Some Advice About Church Fights

angry smileyIn this article, I’m posting an excerpt from a letter written around 96 A.D. It’s the earliest letter we have from Christians outside of the New Testament. Though it is traditionally titled “1 Clement,” it was really written from the congregation in Rome to the congregation in Corinth. Of course, Paul had written at least two (and probably more) letters to that unfortunate church about 50 years previously. Now, however, a new problem had cropped up.

The congregation in Corinth had apparently dismissed its pastors at the instigation of a few troublemakers in the congregation. It’s both encouraging and depressing to know that this has been a perennial problem. Politics, power struggles and infighting characterize every organization – and it’s always particularly depressing when it happens in a congregation which allegedly confesses allegiance in the same Lord, the same faith, and has the same baptism of the Spirit which has placed them into the New Covenant!

Read this excerpt, and consider how relevant it is for today. It could describe some churches in 2017 . . .

Clement’s advice

You are contentious, brethren, and zealous for the things which lead to salvation. You have studied the Holy Scriptures, which are true, and given by the Holy Spirit. You know that nothing unjust or counterfeit is written in them. You will not find that the righteous have been cast out by holy men.

The righteous were persecuted; but it was by the wicked. They were put in prison; but it was by the unholy. They were stoned by law-breakers, they were killed by men who had conceived foul and unrighteous envy. These things they suffered, and gained glory by their endurance.

For what shall we say, brethren? Was Daniel cast into the lions’ den by those who feared God? Or were Ananias, Azarias, and Misael shut up in the fiery furnace by those who ministered to the great and glorious worship of the Most High? God forbid that this be so. Who then were they who did these things?

Hateful men, full of all iniquity, were roused to such a pitch of fury, that they inflicted torture on those who served God with a holy and faultless purpose, not knowing that the Most High is the defender and protector of those who serve his excellent name with a pure conscience, to whom be glory for ever and ever. Amen.

But they who endured in confidence obtained the inheritance of glory and honour; they were exalted, and were enrolled by God in his memorial for ever and ever. Amen.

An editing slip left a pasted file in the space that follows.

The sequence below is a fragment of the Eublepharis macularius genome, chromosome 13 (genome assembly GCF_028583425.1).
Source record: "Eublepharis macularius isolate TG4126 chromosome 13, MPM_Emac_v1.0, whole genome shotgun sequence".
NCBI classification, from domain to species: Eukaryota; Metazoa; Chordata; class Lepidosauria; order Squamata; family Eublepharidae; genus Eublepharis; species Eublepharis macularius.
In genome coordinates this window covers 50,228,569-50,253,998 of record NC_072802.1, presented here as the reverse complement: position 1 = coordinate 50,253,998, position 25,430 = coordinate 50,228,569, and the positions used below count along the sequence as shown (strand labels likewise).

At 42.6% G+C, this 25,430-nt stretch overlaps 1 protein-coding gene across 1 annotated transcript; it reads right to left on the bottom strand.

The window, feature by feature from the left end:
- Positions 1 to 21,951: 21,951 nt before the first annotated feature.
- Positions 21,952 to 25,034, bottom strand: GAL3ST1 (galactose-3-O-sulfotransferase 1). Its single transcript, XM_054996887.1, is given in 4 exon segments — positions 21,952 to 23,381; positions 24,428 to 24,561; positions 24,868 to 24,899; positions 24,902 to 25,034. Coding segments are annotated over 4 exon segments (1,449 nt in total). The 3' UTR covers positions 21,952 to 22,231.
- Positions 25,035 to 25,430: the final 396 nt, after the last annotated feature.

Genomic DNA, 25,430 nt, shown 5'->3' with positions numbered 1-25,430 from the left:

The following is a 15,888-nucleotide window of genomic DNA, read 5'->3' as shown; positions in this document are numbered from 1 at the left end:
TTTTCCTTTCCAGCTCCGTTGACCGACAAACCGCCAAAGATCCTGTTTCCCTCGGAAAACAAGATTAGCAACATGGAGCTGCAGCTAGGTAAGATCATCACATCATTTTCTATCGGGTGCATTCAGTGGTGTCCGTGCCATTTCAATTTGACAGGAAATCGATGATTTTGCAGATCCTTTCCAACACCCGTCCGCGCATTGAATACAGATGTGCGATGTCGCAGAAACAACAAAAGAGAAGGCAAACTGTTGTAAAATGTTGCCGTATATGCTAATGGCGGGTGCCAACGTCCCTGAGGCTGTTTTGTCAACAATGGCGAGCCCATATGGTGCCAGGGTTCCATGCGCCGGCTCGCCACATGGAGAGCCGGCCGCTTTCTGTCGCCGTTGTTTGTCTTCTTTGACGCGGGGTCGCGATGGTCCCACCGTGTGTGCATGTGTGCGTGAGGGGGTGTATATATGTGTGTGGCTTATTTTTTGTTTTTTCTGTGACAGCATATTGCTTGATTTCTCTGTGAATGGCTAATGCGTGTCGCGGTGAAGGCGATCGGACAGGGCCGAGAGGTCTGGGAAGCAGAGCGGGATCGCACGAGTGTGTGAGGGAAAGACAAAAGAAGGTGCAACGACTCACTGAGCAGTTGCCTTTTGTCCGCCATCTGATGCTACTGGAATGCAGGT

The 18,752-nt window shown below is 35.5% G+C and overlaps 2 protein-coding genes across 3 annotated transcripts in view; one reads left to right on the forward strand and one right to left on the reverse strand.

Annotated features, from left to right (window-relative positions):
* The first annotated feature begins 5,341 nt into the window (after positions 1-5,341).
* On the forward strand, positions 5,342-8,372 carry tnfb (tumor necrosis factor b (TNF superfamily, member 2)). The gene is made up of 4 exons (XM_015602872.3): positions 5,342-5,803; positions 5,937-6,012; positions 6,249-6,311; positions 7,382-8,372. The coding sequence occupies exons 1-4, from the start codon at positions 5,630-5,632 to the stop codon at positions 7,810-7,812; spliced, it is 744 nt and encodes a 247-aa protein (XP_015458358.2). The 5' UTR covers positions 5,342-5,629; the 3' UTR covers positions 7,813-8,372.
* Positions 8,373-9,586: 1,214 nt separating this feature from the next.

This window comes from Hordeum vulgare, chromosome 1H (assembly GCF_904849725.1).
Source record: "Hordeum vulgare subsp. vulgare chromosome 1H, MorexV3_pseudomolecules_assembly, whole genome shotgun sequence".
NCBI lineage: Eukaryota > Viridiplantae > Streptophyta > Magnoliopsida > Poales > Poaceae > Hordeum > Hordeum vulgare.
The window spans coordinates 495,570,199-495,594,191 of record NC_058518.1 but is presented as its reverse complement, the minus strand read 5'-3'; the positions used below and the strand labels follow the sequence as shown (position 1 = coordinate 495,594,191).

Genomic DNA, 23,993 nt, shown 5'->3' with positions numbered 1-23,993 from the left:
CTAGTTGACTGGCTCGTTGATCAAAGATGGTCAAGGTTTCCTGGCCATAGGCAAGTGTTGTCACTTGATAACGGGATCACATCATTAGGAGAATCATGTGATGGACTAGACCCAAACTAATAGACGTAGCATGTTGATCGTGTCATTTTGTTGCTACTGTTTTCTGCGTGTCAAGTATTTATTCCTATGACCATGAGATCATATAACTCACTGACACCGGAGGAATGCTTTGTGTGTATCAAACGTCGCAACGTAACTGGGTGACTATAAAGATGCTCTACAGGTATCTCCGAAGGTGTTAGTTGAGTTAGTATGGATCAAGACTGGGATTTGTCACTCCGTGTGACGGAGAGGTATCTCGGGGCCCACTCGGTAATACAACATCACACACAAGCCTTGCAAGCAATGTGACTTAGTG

We also, brethren, must therefore cleave to such examples.  For it is written,

Cleave to the holy, for they who cleave to them shall be made holy.

And again in another place it says,

With the innocent man thou shalt be innocent, and with the elect man thou shalt be elect, and with the perverse man thou shalt do perversely.

Let us then cleave to the innocent and righteous, for these are God’s elect. Why are there strife and passion and divisions and schisms and war among you? Or have we not one God, and one Christ, and one Spirit of grace poured out upon us? And is there not one calling in Christ?

Why do we divide and tear asunder the members of Christ, and raise up strife against our own body, and reach such a pitch of madness as to forget that we are members one of another? Remember the words of the Lord Jesus; for he said,

Woe unto that man: it were good for him if he had not been born, than that he should offend one of my elect; it were better for him that a millstone be hung on him, and he be cast into the sea, than that he should turn aside one of my elect.

Your schism has turned aside many, has cast many into discouragement, many to doubt, all of us to grief; and your sedition continues!

Take up the epistle of the blessed Paul the Apostle. What did he first write to you at the beginning of his preaching? With true inspiration he charged you concerning himself and Cephas and Apollos, because even then you had made yourselves partisans. But that partisanship entailed less guilt on you; for you were partisans of Apostles of high reputation, and of a man approved by them.

But now consider who they are who have perverted you, and have lessened the respect due to your famous love for the brethren. It is a shameful report, beloved, extremely shameful, and unworthy of your training in Christ, that on account of one or two persons the stedfast and ancient church of the Corinthians is being disloyal to the presbyters.

And this report has not only reached us, but also those who dissent from us, so that you bring blasphemy on the name of the Lord through your folly, and are moreover creating danger for yourselves.